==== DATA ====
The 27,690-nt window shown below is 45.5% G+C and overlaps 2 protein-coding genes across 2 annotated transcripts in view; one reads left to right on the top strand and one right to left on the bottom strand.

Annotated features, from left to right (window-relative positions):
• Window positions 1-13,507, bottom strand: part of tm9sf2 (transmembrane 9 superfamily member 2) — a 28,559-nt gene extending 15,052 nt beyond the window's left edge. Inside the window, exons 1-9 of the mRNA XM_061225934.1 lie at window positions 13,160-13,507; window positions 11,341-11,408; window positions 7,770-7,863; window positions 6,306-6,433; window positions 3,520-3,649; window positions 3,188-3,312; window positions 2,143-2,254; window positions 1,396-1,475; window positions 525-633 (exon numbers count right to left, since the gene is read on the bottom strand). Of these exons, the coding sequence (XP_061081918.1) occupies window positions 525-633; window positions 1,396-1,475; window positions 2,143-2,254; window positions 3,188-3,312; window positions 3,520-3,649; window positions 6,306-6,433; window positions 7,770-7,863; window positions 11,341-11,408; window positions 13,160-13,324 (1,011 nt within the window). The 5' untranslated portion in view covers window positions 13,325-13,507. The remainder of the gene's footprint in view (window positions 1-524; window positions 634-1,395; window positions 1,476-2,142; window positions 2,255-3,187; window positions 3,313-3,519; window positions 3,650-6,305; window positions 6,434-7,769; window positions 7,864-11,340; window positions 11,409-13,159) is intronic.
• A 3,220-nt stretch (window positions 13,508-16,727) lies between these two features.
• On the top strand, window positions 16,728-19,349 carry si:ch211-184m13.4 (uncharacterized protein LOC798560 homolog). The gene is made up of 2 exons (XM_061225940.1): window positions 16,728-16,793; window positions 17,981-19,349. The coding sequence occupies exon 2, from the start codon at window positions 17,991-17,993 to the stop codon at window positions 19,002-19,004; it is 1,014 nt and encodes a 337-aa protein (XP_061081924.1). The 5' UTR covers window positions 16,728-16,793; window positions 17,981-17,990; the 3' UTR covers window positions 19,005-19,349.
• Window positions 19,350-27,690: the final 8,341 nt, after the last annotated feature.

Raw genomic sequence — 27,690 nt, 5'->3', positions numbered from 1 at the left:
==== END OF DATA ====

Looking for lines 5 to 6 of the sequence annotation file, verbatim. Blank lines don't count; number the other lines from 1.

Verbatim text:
• On the top strand, window positions 16,728-19,349 carry si:ch211-184m13.4 (uncharacterized protein LOC798560 homolog). The gene is made up of 2 exons (XM_061225940.1): window positions 16,728-16,793; window positions 17,981-19,349. The coding sequence occupies exon 2, from the start codon at window positions 17,991-17,993 to the stop codon at window positions 19,002-19,004; it is 1,014 nt and encodes a 337-aa protein (XP_061081924.1). The 5' UTR covers window positions 16,728-16,793; window positions 17,981-17,990; the 3' UTR covers window positions 19,005-19,349.
• Window positions 19,350-27,690: the final 8,341 nt, after the last annotated feature.